3 No-Brainer Warren Buffett Stocks to Buy Right Now for Less Than $1,000

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A small amount of money can go a long way when you invest in quality companies for the long haul.

Warren Buffett is one of the world’s most-followed investors. Since becoming CEO of Berkshire Hathaway in 1965, Buffett and his team have delivered 20% average annualized returns.

Buffett is known for his disciplined, patient approach to investing. He seeks to invest in high-quality companies at reasonable prices and hold on to them for the long haul. His proven ability to pick winners lends credence to the notion that Berkshire Hathaway’s holdings provide potential investing ideas for others to mimic.

Here are three Buffett-backed stocks that could make an excellent addition to your portfolio today, and you can buy at least one share in all three for less than $1,000.

Image source: The Motley Fool.

1. American Express: Trading around $242 a share

American Express (AXP -1.93%) has long been a staple of Berkshire Hathaway’s investment portfolio. The conglomerate first purchased shares in the early 1990s and has since held those shares for almost three decades, earning a 17x return and a consistent dividend.

What makes American Express stand out is its powerful brand, which attracts high-end customers to its credit card products. American Express has done an excellent job of creating a brand associated with luxury.

The company offers high-spending customer cards, like the invite-only Black Card, which reportedly requires customers to spend anywhere from half a million to a million dollars annually just to be considered. It also offers a Platinum Card for a $695 annual fee. Both cards offer perks for customers with expensive tastes, including rewards from high-end luxury brands, travel providers, and hotels.

Although it holds on to credit card loans, unlike pure payment processors Visa and Mastercard, its higher-end customer base should be well positioned to ride out whatever the economy throws at them and could better withstand an economic downturn should it come.

American Express is well positioned in the digital payments economy, and its high-end customer base should continue to spend alongside a growing economy, making it an excellent stock to add to your investment portfolio today.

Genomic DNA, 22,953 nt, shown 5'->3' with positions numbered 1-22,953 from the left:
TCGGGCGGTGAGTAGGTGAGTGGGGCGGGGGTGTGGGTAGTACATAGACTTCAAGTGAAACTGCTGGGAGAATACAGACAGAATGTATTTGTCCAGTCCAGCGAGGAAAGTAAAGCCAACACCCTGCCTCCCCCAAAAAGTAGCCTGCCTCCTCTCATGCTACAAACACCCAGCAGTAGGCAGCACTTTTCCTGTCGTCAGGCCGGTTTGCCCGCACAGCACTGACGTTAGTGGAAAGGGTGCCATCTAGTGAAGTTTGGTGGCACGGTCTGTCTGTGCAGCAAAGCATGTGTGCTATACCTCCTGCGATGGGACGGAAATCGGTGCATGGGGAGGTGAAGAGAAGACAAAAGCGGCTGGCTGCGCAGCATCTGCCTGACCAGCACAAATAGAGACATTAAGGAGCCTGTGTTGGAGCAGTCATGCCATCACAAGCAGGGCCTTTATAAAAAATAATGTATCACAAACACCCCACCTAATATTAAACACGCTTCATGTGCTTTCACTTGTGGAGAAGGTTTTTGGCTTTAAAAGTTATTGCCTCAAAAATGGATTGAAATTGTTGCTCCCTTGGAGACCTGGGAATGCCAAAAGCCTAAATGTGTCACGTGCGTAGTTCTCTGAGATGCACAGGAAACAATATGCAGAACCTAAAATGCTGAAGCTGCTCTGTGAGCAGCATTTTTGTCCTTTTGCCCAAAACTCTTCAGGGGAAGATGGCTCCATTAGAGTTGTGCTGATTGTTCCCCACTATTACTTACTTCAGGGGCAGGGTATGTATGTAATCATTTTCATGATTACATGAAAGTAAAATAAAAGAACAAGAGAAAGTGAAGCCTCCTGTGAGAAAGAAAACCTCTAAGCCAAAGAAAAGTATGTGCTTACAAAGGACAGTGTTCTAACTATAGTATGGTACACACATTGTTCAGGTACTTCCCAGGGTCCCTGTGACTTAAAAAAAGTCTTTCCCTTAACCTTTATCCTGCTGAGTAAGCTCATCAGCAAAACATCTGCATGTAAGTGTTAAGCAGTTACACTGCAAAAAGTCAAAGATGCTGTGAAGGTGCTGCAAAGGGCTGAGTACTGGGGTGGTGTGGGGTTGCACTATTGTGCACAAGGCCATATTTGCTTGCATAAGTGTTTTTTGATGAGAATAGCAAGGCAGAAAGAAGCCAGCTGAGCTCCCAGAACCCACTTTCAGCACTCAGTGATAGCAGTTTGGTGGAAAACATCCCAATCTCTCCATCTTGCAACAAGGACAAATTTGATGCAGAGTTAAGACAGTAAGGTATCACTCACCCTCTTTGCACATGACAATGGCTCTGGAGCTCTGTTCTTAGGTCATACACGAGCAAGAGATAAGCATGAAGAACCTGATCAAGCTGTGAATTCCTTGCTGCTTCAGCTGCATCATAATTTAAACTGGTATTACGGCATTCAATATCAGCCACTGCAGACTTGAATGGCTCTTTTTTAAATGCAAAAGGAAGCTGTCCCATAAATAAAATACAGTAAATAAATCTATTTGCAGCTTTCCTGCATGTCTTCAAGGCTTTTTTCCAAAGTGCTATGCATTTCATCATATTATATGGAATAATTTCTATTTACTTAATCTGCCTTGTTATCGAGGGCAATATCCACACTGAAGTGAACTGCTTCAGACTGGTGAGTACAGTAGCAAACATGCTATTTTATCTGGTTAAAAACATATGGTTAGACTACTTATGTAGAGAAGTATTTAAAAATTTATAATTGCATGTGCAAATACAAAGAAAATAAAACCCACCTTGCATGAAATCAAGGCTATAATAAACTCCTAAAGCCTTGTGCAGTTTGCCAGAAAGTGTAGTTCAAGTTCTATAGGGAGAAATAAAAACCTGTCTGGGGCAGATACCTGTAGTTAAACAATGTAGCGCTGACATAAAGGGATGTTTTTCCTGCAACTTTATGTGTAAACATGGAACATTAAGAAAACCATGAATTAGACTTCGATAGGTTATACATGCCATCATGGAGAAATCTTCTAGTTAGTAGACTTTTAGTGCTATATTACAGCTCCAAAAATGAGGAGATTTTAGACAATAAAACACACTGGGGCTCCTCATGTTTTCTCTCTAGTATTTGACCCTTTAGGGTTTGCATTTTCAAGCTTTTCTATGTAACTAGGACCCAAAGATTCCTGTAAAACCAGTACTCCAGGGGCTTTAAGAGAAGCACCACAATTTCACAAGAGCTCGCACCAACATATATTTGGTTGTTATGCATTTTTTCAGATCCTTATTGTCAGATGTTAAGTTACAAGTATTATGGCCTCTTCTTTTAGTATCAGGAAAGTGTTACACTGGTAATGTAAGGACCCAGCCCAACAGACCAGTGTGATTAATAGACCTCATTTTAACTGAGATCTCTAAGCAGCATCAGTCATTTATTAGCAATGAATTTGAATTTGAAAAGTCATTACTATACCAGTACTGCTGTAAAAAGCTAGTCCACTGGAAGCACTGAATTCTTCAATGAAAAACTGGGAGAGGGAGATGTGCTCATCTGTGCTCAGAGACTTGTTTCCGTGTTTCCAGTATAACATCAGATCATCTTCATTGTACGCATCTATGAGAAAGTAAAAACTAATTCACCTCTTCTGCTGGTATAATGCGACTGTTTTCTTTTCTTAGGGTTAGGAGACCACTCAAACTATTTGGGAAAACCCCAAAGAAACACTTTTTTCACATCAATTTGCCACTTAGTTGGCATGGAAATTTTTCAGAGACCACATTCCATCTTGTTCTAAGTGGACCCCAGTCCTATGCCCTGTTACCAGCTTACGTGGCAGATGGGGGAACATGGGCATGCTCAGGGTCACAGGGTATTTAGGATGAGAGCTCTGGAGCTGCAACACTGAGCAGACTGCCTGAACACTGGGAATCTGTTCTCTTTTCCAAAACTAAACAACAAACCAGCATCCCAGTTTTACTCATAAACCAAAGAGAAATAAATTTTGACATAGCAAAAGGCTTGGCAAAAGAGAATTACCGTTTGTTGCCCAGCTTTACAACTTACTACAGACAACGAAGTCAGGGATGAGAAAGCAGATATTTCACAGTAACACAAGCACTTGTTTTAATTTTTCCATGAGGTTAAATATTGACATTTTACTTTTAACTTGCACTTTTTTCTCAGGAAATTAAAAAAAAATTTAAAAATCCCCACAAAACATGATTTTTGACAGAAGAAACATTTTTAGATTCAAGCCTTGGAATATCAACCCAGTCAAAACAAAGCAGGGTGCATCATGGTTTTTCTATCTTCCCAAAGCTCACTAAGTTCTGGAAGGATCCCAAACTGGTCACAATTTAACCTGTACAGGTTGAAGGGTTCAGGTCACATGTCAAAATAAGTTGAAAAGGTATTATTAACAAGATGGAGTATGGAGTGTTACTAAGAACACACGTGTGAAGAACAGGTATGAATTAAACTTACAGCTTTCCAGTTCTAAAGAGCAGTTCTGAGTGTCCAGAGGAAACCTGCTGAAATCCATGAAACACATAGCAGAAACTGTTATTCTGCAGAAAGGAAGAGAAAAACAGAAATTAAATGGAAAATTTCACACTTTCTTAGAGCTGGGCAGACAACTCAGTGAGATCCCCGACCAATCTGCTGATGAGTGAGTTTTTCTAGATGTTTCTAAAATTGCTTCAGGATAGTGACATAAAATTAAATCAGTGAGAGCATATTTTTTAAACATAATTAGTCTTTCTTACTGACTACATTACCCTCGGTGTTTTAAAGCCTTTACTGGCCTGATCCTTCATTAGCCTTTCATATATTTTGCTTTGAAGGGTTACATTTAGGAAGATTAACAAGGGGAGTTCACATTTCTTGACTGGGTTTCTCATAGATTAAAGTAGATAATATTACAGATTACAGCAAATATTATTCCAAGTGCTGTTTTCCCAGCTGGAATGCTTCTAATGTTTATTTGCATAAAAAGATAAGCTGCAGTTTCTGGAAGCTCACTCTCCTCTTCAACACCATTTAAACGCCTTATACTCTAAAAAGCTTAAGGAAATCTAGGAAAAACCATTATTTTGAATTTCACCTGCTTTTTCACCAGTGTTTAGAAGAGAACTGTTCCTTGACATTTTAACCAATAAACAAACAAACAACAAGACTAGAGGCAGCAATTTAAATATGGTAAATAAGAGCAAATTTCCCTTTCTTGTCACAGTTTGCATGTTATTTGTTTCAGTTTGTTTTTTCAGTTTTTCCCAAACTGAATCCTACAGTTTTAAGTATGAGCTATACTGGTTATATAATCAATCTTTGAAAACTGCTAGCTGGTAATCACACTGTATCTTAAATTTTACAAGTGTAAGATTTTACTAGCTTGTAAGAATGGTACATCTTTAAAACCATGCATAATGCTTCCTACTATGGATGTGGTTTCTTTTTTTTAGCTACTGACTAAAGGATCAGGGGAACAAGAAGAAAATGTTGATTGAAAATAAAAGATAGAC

2. Moody’s: Trading around $414 a share

Moody’s (MCO -1.94%) is one of the top credit rating agencies in the world. With a 32% market share of the U.S. credit rating market, only S&P Global has a larger market share at 50%.

Moody’s has a recognizable brand and a strong foothold in the credit rating market, which can be hard for new entrants. It takes time for credit rating agencies to build trust among investors, and Moody’s has had over a century to build a reputation for itself. Not only that, stringent regulations make the barriers to entry even higher.

The credit rating agency is an essential player in global financial markets, providing investors with crucial information about a company’s riskiness and ability to repay its debt. With this economic moat, it’s no wonder Buffett and his team at Berkshire have held Moody’s since 2000.

Lackluster issuance volumes, especially among corporate borrowers, have weighed on Moody’s in recent years. Over two years, its adjusted operating income from its Moody’s Investors Services segment, which accounts for credit ratings revenue, fell 33%.

The good news for investors is that issuance volumes have been rising. In Q1, Moody’s Investors Services adjusted operating income was $668 million, up 51% from the year before thanks to strong issuance volumes. The company should continue to benefit from pent-up demand for debt issuance, making it another excellent stock for the long haul.

3. Citigroup: Trading around $64 a share

Citigroup (C -1.25%), with its $1.68 trillion in total assets under management, is the fourth-largest bank in the U.S. and has a massive global footprint. The company provides banking services, wealth management, and investment banking to customers worldwide.

Despite its size and reach, Citigroup has struggled to keep pace with its peers on key profitability metrics over the past several years. One reason is that its sprawling business has been harder to manage, and CEO Jane Fraser is taking huge steps to improve the bank’s profitability.

Since taking over in 2021, Fraser has laid out plans to improve Citigroup’s efficiency and profitability. To accomplish this, the bank announced it was winding down or selling 14 consumer franchises, including a highly profitable business in Mexico. Through March, it had sold or wound down nine of its consumer franchises. It also said its Mexico consumer business was on track for a planned initial public offering (IPO) by 2025.

Buying Citigroup today is a bet that the bank can turn things around. The stock can be had for a cheap valuation, priced at a 25% discount to the bank’s tangible book value. Peers like Wells Fargo and Bank of America are priced at a 65% and 57% premium, respectively, to tangible book value.

With the bank’s turnaround underway, the stock’s cheap valuation gives it excellent upside potential from here.

Wells Fargo is an advertising partner of The Ascent, a Motley Fool company. Bank of America is an advertising partner of The Ascent, a Motley Fool company. American Express is an advertising partner of The Ascent, a Motley Fool company. Citigroup is an advertising partner of The Ascent, a Motley Fool company. Courtney Carlsen has no position in any of the stocks mentioned. The Motley Fool has positions in and recommends Bank of America, Berkshire Hathaway, Mastercard, Moody’s, and Visa. The Motley Fool recommends the following options: long January 2025 $370 calls on Mastercard and short January 2025 $380 calls on Mastercard. The Motley Fool has a disclosure policy.